Pharmacists Are Best Bet for Blood Thinner Adherence

April 19, 2015
Rachel Lutz

Pharmacist-driven drug management programs best ensure atrial fibrillation patients adhere to the warfarin alternative, dabigatran (Pradaxa).

Pharmacist-driven drug management programs best ensure atrial fibrillation patients adhere to the warfarin alternative, dabigatran (Pradaxa).

Pointing to previous studies suggesting nonvalvular atrial fibrillation (NVAF) patients are not adhering to treatment as well with the new blood thinner, researchers examined 67 Veterans Health Administration (VA) pharmacy sites with 20 or more patients filling dabigatran prescriptions between 2012 and 2012 for NVAF. They also conducted in-depth phone interviews with 47 pharmacists from 41 of those sites.

Their analysis showed pharmacist-led education about the drug was provided at 30 sites and pharmacist-led patient monitoring was performed at 28 sites. NVAF patients were 80% more likely to adhere to dabigatran when pharmacists monitored them on a regular basis, compared with those who did not receive such support.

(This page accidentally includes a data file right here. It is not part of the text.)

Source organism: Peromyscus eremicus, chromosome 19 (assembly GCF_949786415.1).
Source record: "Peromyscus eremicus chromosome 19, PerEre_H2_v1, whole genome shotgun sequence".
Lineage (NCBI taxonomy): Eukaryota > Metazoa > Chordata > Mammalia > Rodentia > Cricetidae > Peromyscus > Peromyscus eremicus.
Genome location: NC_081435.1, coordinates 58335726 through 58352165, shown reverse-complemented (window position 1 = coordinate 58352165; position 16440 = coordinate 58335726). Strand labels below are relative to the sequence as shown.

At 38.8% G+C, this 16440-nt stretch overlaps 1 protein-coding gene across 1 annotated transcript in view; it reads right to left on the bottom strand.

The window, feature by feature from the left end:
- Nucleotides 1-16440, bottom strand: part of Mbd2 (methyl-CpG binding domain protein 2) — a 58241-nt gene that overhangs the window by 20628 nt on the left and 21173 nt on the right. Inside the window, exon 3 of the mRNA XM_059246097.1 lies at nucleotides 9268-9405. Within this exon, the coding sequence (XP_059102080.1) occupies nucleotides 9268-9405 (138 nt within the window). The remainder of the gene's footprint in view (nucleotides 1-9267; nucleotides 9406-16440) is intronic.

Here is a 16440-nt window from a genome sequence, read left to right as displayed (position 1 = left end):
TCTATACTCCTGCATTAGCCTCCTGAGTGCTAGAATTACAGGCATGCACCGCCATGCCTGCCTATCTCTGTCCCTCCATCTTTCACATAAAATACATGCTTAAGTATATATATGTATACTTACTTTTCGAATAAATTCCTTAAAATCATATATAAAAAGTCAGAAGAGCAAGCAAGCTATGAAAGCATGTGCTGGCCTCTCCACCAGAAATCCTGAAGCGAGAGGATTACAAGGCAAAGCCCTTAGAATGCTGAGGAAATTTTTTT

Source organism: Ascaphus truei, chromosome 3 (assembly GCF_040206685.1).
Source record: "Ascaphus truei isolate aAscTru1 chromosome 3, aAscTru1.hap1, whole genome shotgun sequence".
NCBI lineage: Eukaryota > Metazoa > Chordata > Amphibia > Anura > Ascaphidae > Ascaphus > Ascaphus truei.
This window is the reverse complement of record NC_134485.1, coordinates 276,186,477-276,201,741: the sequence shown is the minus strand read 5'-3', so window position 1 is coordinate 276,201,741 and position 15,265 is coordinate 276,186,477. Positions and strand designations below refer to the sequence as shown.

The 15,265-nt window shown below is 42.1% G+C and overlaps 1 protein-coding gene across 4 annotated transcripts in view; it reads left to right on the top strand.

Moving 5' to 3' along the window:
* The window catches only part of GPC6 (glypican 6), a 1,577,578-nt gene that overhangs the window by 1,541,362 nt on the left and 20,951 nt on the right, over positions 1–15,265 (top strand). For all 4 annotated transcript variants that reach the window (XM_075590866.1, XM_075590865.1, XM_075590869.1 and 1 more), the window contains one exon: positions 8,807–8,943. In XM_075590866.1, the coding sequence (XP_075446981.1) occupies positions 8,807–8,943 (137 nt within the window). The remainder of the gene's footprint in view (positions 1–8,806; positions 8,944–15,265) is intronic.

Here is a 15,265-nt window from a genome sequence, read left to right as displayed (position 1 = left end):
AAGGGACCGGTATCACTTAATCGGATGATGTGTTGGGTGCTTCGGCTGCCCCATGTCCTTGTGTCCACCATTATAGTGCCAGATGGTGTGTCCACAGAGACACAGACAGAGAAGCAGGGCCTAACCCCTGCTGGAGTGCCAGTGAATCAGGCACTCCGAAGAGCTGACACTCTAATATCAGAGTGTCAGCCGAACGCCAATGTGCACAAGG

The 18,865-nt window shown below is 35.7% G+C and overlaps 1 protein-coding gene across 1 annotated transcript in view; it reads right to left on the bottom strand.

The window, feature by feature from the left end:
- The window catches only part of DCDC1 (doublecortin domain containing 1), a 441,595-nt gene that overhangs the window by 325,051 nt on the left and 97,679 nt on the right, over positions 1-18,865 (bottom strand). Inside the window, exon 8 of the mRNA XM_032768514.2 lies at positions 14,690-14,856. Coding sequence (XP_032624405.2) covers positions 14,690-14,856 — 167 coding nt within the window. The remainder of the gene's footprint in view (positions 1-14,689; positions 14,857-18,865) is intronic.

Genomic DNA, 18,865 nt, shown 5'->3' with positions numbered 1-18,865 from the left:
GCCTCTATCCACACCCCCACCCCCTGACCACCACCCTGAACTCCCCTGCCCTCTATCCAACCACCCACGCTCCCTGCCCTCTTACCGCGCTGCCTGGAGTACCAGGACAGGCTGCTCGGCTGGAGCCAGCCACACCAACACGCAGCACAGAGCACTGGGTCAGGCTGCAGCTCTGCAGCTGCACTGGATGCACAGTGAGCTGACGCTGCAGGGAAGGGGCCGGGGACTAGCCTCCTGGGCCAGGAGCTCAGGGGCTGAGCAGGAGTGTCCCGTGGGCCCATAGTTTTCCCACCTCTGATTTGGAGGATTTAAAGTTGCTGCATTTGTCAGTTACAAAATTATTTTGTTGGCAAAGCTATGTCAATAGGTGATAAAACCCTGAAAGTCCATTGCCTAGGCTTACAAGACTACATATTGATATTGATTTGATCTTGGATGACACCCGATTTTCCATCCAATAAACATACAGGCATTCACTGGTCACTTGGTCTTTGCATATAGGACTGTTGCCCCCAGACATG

Longer monitoring duration and more intensive care for nonadherent patients in collaboration with the clinician also improved dabigatran adherence, the researchers found.

The strong adherence rates seen in the program were attributed to pharmacists’ abilities to educate patients about medication adherence, review any possible drug interactions, follow-up to ensure patients are actually following their treatment regimens, and verifying prescriptions are refilled on time.

“Although pharmacist-led management of these new drugs is uncommon in the US, the findings make the case that it is still important and can ultimately impact clinical outcomes,” senior study author Mintu Turakhia, MD, said in a press release. “…We’re suggesting that greater structured management of these patients, beyond the doctor just prescribing medications for them, is a good idea. Extra support, like that provided in the VA anticoagulation clinics with supportive pharmacist care, greatly improves medication adherence.”